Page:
Objects have to hold their state information somewhere, and instance variables are the place. An object can contain one or more variable slots where its internal data is kept. Instance variables are private to the object in question and are not exposed to the outside world. This allows the object to keep its internal representation hidden so its users don't come to rely on it. Since it is not permissible for a user to manipulate another object's instance variables so messages become the only means to communicate with it. This encapsulation is a very important principle behind Object Oriented Programming.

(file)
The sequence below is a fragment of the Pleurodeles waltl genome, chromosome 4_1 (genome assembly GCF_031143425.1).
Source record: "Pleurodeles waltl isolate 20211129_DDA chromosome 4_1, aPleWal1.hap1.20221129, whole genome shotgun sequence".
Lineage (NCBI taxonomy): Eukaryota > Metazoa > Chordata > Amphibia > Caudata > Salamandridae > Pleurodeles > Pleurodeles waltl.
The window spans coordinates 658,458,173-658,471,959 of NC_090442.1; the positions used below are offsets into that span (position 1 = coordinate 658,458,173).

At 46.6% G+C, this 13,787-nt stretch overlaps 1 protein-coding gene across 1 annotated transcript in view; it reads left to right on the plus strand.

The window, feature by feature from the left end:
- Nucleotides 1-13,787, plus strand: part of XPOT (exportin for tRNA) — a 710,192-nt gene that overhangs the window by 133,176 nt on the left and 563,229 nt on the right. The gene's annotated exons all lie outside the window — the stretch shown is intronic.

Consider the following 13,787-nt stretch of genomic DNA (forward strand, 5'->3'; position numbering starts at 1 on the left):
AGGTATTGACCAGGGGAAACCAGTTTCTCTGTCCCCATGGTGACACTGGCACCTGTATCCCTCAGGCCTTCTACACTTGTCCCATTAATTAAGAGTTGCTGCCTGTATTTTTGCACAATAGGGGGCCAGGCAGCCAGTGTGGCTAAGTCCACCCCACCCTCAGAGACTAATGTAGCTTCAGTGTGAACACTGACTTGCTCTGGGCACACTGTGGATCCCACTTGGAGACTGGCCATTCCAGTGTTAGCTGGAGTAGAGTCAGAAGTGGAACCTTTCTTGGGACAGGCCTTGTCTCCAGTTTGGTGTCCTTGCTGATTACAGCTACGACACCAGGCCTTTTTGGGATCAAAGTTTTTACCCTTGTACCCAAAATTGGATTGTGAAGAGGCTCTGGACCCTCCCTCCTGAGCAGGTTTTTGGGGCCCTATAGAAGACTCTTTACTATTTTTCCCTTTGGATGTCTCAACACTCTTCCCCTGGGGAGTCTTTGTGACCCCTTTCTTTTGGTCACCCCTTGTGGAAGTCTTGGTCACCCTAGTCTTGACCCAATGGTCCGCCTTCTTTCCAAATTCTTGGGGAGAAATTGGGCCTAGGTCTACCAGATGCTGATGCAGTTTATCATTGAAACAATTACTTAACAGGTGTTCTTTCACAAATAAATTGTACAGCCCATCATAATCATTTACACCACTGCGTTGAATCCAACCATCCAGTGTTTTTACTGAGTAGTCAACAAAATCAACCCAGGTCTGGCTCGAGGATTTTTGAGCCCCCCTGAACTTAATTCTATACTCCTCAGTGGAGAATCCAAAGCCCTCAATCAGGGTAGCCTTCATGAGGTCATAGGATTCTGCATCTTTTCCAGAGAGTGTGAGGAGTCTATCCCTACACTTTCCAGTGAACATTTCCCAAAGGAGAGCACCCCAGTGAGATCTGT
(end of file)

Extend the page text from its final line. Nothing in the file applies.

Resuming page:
I'll show you how to create and use instance variables in the chapter on Classes and Methods.